The Optimist’s Take: Diamonds In The First-Year Rough

The Pittsburgh Steelers have, by and large, been on an upward swing over the course of the past two and a half seasons after they missed the playoffs for two straight seasons, and failed to win a postseason game in four straight years.

Last season saw them gain that elusive playoff victory, though they came up short with about three minutes left in the Divisional round a week later. Their offense took off, and their defense improved, showing playmaking ability and opportunism.

But there are still a lot of unanswered questions facing the team as we crack into free agency territory. As an exercise, we like to take a stab at some of those questions, presenting arguments for the pros and cons of each side of the coin. This is the optimist’s take on the following question.

Question: Will anybody among the first-year and undrafted free agent classes make the 53-man roster?

When it comes underdogs and being given the opportunities to succeed, it is at least my impression that the Steelers tend to be at least on the cusp of the upturn of the bell curve on that front. Many high-profile players from their recent teams have come from the undrafted ranks, and it seems that at least one or two a year manage to make the 53-man roster, or at least come close to it.

As currently projected—by me—Pittsburgh figures to field an opening-day starting lineup, in a 12 personnel on offense and 3-4 on defense, that consists of potentially five players who originally came into the league as undrafted free agents.

The Steelers ended up fielding a pretty interesting group of undrafted players last season, and one of them that they originally signed—Tyler Murphy—ended up making at least the initial 53-man roster, and had two stints there while spending most of his time on the practice squad.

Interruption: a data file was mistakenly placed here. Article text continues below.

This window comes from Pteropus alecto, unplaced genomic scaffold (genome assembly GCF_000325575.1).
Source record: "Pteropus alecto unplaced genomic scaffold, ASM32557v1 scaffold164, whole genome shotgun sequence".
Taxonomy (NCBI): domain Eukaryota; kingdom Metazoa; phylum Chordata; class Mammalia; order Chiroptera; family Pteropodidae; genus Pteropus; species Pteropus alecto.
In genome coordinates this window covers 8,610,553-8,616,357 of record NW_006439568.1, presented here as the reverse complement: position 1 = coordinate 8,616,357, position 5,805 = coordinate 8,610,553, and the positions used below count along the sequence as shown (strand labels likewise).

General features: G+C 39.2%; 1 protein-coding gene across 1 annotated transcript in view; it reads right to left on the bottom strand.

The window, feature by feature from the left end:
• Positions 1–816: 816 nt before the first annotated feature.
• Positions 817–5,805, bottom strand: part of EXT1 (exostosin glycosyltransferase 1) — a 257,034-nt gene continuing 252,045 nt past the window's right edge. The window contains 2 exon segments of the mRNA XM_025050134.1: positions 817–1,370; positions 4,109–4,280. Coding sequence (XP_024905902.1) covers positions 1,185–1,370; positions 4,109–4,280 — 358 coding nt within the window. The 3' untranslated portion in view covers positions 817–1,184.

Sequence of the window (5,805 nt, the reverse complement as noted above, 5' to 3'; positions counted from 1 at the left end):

Other notable udrafted free agents (who are actually still with the team) include offensive lineman B.J. Finney, safety Jordan Dangerfield, tight end Xavier Grimble, and wide receivers Eli Rogers and Shakim Phillips. One can’t forget Jordan Berry, who was a first-year player but not a rookie, who made the 53-man roster as a punter. Chris Boswell was signed during the season, also a first-year former undrafted player.

This year’s group seems to be a bit less inspiring, but a couple of names do spark the imagination. I am thinking of wide receiver Canaan Severin, tight end Jay Rome, linebacker Tyriq McCord, and punter Will Monday.

Finney, I think, stands a fair chance of being competitive for the second reserve interior offensive lineman position. With Martavis Bryant suspended, any of the three receiver listed above are all in the competition to win the fifth wide receiver position.

If the Steelers are interested in keeping a fourth tight end as they did last year, Grimble and Rome can compete for an opportunity there. Monday can challenge Berry for the punting job. Dangerfield has been around for years now—pardon the obvious reference, but perhaps he finally gets a little respect.

The Steelers lost a number of special teams contributors this offseason. While they also drafted a number of potential contributors subsequently, McCord can be added to that mix. With experience both standing and in a three-point stance, the former Hurricane also brings with him a much-appreciated special teams background that will be an advantage to his long-odds ambitions of making the team.

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